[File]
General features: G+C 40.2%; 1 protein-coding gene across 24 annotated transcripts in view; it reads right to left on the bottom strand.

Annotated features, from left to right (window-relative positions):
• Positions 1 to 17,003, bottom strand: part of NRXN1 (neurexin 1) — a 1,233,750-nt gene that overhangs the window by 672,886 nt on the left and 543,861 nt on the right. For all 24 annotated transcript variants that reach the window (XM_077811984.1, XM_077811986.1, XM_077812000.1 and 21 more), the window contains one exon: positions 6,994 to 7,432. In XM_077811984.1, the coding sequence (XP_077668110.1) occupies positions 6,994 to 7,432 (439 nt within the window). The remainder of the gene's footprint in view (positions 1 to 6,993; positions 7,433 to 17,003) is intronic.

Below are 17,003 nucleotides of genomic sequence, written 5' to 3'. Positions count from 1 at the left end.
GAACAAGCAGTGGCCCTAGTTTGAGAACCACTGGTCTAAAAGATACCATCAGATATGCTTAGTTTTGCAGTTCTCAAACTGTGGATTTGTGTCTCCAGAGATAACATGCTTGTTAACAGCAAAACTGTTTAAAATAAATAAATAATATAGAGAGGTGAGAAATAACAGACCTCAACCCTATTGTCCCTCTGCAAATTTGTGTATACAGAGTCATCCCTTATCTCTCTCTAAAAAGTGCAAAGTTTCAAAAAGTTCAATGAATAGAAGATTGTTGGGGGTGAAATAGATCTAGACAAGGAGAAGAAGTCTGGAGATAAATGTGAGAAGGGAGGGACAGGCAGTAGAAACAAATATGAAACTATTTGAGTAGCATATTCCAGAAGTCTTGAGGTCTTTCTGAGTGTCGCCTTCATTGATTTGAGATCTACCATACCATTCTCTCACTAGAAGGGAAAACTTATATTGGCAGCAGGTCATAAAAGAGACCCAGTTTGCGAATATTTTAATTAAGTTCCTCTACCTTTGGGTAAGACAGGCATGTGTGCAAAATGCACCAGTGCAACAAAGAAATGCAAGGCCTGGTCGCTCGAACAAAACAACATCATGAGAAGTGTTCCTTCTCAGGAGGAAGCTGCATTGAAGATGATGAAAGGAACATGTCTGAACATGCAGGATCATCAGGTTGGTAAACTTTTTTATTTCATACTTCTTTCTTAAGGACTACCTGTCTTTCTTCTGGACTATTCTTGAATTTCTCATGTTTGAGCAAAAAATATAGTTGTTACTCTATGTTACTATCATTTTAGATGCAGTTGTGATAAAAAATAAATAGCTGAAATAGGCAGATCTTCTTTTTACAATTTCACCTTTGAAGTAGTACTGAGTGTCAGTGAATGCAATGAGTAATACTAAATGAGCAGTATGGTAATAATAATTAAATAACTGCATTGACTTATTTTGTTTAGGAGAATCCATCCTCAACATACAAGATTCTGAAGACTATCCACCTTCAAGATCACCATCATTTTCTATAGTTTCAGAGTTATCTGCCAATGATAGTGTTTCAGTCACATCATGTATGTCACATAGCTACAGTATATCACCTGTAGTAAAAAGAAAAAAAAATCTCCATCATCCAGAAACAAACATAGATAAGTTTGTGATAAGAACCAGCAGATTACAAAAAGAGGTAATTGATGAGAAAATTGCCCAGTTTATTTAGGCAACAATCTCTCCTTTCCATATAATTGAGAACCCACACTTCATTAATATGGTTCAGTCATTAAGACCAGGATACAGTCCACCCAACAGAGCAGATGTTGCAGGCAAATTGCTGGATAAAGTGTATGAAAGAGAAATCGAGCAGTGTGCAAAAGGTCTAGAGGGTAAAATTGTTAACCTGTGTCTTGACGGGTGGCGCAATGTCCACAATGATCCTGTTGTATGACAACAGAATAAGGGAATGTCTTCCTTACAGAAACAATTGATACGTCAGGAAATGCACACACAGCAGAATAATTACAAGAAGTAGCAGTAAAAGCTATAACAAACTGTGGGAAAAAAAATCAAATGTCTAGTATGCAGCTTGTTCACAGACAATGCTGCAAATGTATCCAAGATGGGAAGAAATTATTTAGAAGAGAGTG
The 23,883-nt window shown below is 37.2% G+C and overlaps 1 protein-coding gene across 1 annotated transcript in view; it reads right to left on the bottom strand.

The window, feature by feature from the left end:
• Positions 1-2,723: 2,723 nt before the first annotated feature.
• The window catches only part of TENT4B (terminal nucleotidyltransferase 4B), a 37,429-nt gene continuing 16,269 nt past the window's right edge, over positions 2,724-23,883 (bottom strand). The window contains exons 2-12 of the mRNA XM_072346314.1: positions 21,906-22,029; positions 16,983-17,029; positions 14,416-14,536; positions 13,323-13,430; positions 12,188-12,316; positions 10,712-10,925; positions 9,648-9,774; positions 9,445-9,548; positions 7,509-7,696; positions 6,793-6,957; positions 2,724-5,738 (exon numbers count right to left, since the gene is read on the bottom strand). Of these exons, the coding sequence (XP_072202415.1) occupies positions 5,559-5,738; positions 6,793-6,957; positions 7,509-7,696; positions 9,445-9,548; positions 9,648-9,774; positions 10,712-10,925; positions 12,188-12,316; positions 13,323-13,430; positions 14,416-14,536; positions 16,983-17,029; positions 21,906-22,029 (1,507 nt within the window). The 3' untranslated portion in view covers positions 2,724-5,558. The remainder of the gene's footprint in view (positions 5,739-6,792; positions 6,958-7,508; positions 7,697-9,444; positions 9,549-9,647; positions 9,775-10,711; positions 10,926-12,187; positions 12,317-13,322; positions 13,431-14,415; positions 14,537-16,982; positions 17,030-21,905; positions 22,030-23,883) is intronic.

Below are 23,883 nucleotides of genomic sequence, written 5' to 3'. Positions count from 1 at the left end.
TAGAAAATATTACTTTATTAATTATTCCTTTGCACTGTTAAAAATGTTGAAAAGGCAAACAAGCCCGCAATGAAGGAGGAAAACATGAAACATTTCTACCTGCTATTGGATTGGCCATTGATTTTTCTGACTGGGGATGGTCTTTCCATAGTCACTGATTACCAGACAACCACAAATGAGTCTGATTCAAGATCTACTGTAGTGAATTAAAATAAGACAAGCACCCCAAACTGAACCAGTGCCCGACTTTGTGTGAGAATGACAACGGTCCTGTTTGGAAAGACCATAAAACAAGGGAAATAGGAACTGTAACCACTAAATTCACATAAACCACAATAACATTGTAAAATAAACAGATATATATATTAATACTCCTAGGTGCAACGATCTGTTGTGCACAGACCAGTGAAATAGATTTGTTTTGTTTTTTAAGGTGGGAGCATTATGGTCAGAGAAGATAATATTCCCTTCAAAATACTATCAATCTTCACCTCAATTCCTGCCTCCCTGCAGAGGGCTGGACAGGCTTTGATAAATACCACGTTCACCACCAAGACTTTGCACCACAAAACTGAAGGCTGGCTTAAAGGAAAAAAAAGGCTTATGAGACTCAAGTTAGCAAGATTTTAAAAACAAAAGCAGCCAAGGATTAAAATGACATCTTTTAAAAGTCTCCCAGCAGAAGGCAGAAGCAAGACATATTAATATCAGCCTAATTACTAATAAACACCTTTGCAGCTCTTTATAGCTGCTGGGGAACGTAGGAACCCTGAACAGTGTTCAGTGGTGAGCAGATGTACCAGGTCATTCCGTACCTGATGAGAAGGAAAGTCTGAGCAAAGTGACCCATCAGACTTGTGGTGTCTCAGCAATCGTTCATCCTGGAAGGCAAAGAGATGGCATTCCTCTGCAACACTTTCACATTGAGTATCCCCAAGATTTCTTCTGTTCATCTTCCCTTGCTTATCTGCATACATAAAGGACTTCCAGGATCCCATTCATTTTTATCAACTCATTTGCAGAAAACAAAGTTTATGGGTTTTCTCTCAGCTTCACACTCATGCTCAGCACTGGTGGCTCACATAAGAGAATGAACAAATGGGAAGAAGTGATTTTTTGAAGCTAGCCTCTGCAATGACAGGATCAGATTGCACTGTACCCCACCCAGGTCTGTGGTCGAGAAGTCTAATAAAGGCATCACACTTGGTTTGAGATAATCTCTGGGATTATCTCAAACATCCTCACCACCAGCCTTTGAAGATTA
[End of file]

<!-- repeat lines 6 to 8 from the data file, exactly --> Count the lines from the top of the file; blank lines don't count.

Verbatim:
The 23,883-nt window shown below is 37.2% G+C and overlaps 1 protein-coding gene across 1 annotated transcript in view; it reads right to left on the bottom strand.

The window, feature by feature from the left end:
• Positions 1-2,723: 2,723 nt before the first annotated feature.